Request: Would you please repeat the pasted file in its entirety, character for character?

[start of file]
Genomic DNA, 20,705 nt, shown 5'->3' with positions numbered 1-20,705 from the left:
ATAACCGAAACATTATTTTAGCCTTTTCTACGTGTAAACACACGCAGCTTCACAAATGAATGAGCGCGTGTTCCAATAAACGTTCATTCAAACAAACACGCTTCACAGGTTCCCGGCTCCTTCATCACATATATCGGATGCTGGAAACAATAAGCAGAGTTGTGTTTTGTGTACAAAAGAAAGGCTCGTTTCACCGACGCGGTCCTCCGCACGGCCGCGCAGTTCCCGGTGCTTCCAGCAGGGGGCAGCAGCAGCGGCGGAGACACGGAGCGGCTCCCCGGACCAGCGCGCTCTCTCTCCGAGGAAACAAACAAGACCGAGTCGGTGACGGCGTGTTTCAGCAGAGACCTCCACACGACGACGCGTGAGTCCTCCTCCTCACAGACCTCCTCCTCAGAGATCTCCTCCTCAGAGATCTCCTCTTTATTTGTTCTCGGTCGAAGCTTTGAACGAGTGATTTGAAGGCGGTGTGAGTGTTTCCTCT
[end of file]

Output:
Genomic DNA, 20,705 nt, shown 5'->3' with positions numbered 1-20,705 from the left:
ATAACCGAAACATTATTTTAGCCTTTTCTACGTGTAAACACACGCAGCTTCACAAATGAATGAGCGCGTGTTCCAATAAACGTTCATTCAAACAAACACGCTTCACAGGTTCCCGGCTCCTTCATCACATATATCGGATGCTGGAAACAATAAGCAGAGTTGTGTTTTGTGTACAAAAGAAAGGCTCGTTTCACCGACGCGGTCCTCCGCACGGCCGCGCAGTTCCCGGTGCTTCCAGCAGGGGGCAGCAGCAGCGGCGGAGACACGGAGCGGCTCCCCGGACCAGCGCGCTCTCTCTCCGAGGAAACAAACAAGACCGAGTCGGTGACGGCGTGTTTCAGCAGAGACCTCCACACGACGACGCGTGAGTCCTCCTCCTCACAGACCTCCTCCTCAGAGATCTCCTCCTCAGAGATCTCCTCTTTATTTGTTCTCGGTCGAAGCTTTGAACGAGTGATTTGAAGGCGGTGTGAGTGTTTCCTCT